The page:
Identifying rollers — rubber versus composition

I inherited a C&P press from a neighbor. The rollers are in decent shape, but I’d like to know if they are composition or rubber. How do I tell?

Thanks to any help anybody can offer.

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Rubber is usually black and composition usually a reddish orange.

New(er) colour is a good identifier of roller material. Hue , however, does range though blacks, reds, orangys, greens, browns. Often, however, the staining of rollers from the inks will give a dark hue to most rollers which then gives doubt over material. A positive method of differentiating between rubber and composition is to wet your finger tip then rub it on the roller end (not the surface - the end). Should the material become sticky and slick leaving a depression under the didgit, it is a composition material; if the finger simply becomes dirty, well, it’s merely a poorly-cleaned rubber roller. In my opinion.

Phew! Speling is poore twoday! …THROUGH. DIGIT.

Forme, they have done studeis that have conlcuded that letter order, or even presnece is not imoprnat, rather, only the coerrctness of the frist and last letter truley matter for compernhesion.

Perhaps this explains why proofreading can be so difficult sometimes…


…..and goes a long way in understanding the push toward Eubonics. ;o)
Anyway, I use as proofing mitigator Linotype’s 1923 book of Specimen faces. Given that it was a flagship edition heralding the very best of their library and printing experiences, it was to many an amusement - and to they a horror - to find that a type family name, ‘Benedictine” spelt incorrectly at the head of a page. That spectre sits ever near. I confess my proficiency at the ‘qwerty’ is not that of the ‘shrdlu’ keyboard and that, plus dotage, eases my embarrassment. Somewhat.

Hmm…thanks. The ends of the rollers are pretty gooey — so it’s hard to tell. I think the rollers are green. The roller ends and faces also tend to exude a sticky substance.

I guess my question now is, regardless of whether they are rubber or composition (and assuming I’ve cleaned them correctly, which I think I have because I read the Roller Care post): should I be applying anything to the rollers to condition them between uses? I sometimes go several months between uses. (A shame, I know.) The press came with a bottle of glycerin — I was wondering if perhaps it is used to condition the rollers, assuming the rollers are composition (since they are made from glycerine, in part). Thanks.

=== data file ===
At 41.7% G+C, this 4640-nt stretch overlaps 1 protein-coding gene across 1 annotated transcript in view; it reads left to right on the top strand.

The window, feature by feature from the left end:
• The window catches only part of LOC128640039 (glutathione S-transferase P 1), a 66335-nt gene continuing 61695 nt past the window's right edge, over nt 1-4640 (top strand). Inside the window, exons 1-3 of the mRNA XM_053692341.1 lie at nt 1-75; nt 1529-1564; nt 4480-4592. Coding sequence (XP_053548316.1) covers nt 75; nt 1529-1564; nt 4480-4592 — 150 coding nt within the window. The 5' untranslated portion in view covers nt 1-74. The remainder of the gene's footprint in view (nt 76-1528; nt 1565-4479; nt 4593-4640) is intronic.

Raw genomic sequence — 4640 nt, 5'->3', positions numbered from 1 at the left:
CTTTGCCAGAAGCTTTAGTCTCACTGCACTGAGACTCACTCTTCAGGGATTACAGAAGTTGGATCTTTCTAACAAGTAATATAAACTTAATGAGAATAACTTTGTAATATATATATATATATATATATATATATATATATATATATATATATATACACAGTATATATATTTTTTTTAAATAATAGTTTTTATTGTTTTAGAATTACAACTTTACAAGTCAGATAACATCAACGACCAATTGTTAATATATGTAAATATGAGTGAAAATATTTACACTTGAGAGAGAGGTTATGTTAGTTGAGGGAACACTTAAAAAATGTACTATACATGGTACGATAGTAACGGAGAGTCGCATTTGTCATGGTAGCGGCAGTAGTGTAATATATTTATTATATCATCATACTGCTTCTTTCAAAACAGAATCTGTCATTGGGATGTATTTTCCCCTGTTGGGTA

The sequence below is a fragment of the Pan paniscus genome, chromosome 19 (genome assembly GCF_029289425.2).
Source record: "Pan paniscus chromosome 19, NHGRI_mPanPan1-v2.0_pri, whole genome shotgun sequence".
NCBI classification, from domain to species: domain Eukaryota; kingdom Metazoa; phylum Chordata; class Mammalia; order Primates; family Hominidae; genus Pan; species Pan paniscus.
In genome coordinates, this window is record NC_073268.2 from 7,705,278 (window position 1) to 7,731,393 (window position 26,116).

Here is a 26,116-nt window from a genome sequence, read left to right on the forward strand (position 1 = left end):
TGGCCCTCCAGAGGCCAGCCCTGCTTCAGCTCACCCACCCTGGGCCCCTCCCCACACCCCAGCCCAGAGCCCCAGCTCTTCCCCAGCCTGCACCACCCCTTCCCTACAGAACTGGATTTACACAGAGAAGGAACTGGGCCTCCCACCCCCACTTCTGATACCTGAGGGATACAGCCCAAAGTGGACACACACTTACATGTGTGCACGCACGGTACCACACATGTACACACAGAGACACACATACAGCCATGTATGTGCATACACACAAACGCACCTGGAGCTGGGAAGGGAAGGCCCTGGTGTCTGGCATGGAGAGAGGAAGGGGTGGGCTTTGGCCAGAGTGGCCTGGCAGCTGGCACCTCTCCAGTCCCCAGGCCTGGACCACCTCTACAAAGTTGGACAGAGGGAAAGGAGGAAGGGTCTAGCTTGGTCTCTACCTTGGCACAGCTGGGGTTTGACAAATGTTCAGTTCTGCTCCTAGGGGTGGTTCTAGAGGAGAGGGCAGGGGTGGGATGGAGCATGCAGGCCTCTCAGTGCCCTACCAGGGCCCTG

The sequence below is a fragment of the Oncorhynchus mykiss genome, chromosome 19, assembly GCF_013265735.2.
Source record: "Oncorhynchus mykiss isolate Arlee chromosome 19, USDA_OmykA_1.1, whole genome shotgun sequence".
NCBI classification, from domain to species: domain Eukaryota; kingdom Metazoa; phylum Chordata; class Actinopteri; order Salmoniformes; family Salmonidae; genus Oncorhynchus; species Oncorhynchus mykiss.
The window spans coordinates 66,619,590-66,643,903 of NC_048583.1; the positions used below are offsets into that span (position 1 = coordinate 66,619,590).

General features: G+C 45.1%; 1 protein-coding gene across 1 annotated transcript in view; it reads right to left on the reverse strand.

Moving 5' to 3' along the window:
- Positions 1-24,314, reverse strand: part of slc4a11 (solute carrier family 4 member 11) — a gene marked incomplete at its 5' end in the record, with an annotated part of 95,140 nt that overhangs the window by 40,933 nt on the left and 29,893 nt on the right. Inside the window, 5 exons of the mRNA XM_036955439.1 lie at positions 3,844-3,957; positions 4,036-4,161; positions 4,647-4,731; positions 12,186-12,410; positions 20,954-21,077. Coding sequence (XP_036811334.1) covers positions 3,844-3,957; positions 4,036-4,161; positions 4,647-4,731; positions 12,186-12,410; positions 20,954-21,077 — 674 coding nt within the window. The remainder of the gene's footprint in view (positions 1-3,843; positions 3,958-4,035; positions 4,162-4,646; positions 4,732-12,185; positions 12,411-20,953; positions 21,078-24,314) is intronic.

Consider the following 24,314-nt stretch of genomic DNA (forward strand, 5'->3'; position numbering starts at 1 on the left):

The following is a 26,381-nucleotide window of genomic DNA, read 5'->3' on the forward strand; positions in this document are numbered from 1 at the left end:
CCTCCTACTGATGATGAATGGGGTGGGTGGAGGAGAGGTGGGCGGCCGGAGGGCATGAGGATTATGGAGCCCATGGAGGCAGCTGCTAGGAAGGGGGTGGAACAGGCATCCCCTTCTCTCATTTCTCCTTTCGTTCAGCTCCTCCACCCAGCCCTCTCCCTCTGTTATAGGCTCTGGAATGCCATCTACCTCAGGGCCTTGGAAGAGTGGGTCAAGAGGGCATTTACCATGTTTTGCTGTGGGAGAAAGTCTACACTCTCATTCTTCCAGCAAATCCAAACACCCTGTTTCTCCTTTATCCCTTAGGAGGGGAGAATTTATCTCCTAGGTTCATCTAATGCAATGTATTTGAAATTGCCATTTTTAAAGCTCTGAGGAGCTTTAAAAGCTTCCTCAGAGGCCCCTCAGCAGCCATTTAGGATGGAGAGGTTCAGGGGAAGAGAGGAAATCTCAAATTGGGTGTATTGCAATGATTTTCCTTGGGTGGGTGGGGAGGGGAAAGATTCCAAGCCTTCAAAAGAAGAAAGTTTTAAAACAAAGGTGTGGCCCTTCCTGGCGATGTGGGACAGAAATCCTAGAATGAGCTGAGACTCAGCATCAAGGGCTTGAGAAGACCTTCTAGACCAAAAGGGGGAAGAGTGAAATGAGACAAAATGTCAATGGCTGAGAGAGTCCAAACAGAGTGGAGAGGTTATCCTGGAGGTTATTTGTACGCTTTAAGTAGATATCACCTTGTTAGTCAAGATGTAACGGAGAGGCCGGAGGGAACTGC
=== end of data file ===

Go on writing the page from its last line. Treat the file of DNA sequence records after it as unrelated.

The colour (green) plus your descript of gooey ends and sticky surface raises warning flags. For some time, a soft vinylith was used in the manufacture of press rollers. The material was a chemical soup that, initially, promised the tack of traditional composition (glue, glycerine, sugars) with the robustness of rubber. As bonus, the rollers were easy to produce thus a lowering of costs also added appeal. Alas, they proved highly unstable when heat entered the equation. Often, particularly on the flatbed cylinder presses, the rollers would disintegrate while in use; picture that pressroom scene! The rollers were quickly abandoned by the high-end users but did find a home with the slower platens. But heat was only one gremlin. Component separation was the other biding beastie. Many a pressman snapped on the lights of his pressroom to gaze in wonderment at the pile of sticky - green - goo which dripped like molasses from roller core to floor. The goo was virtually impossible to clean up (acetone and laquer cleaner would eventually loosen (some) of its grip, as would a blast from a CO2 extinguisher. Great fun! The manufacturers pretty much abandoned the vinylith roller. Excepting good ol’ Kelsey. They retained use of the material and, under the misnomer, ‘Plastic’ continued until collapse the selling of that type of roller with their press kits. To this day, I’ve a cardboard roller container from Kelsey having a lining of green gunk. I would occassionally use the gunk to temporarily spot an underlay. Of late, Vinyl has made reappearence under the appelation, ‘Vinyl Rubber’. Same stuff - different pile. Steer clear! Anyhow, keep your rollers in a cool place and check them often. If they are Vinylith they will eventually sag and run like a melting popsicle, or, worse yet, when you attempt to use them they will stick to the ink disc like the proverbial to flypaper. Here’s hoping they are not vinyl.